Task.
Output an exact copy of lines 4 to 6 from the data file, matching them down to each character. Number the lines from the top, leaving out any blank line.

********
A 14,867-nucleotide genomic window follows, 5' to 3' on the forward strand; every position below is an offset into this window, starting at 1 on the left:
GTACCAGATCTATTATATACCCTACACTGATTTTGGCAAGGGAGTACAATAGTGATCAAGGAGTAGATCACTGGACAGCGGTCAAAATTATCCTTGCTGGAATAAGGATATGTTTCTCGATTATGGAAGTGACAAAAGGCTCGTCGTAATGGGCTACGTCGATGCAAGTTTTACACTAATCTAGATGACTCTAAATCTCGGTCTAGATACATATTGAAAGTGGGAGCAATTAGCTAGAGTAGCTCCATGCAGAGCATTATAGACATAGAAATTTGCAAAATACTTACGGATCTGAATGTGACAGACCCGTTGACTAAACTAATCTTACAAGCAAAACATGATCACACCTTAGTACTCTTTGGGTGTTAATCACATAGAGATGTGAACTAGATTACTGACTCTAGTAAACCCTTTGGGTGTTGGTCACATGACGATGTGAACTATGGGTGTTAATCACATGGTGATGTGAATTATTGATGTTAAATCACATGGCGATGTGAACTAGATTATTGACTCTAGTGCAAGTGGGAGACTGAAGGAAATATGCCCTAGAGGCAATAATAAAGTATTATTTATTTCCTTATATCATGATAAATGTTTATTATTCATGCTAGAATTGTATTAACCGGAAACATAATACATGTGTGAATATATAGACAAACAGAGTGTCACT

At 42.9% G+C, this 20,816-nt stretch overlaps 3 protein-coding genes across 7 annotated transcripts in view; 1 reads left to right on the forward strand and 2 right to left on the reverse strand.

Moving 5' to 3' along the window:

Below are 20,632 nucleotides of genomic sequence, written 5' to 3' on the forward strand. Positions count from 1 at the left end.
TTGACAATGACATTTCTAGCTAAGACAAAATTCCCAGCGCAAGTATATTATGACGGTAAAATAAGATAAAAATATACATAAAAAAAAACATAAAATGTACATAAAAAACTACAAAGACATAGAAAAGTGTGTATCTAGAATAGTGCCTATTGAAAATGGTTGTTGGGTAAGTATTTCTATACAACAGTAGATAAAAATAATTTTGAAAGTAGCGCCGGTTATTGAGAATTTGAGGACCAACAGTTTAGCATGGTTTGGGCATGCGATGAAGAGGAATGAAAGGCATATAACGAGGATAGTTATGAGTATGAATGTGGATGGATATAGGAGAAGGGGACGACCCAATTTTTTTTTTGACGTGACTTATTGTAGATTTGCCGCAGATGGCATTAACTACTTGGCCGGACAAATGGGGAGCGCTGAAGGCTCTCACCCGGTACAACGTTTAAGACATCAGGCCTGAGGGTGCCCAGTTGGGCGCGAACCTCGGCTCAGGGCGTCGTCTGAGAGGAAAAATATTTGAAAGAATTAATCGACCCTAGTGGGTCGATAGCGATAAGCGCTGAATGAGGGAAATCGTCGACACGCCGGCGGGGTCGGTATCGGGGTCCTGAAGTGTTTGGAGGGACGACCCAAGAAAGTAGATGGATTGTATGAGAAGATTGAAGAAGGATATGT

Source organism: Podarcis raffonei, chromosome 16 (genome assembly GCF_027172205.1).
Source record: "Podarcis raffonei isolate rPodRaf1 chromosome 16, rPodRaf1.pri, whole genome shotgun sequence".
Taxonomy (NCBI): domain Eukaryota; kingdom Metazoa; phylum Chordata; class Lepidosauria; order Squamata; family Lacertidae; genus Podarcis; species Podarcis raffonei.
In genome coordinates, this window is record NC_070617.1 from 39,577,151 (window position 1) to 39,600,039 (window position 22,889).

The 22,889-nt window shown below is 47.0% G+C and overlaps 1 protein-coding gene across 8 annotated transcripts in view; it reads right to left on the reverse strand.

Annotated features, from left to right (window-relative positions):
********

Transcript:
Moving 5' to 3' along the window:

Below are 20,632 nucleotides of genomic sequence, written 5' to 3' on the forward strand. Positions count from 1 at the left end.
TTGACAATGACATTTCTAGCTAAGACAAAATTCCCAGCGCAAGTATATTATGACGGTAAAATAAGATAAAAATATACATAAAAAAAAACATAAAATGTACATAAAAAACTACAAAGACATAGAAAAGTGTGTATCTAGAATAGTGCCTATTGAAAATGGTTGTTGGGTAAGTATTTCTATACAACAGTAGATAAAAATAATTTTGAAAGTAGCGCCGGTTATTGAGAATTTGAGGACCAACAGTTTAGCATGGTTTGGGCATGCGATGAAGAGGAATGAAAGGCATATAACGAGGATAGTTATGAGTATGAATGTGGATGGATATAGGAGAAGGGGACGACCCAATTTTTTTTTTGACGTGACTTATTGTAGATTTGCCGCAGATGGCATTAACTACTTGGCCGGACAAATGGGGAGCGCTGAAGGCTCTCACCCGGTACAACGTTTAAGACATCAGGCCTGAGGGTGCCCAGTTGGGCGCGAACCTCGGCTCAGGGCGTCGTCTGAGAGGAAAAATATTTGAAAGAATTAATCGACCCTAGTGGGTCGATAGCGATAAGCGCTGAATGAGGGAAATCGTCGACACGCCGGCGGGGTCGGTATCGGGGTCCTGAAGTGTTTGGAGGGACGACCCAAGAAAGTAGATGGATTGTATGAGAAGATTGAAGAAGGATATGT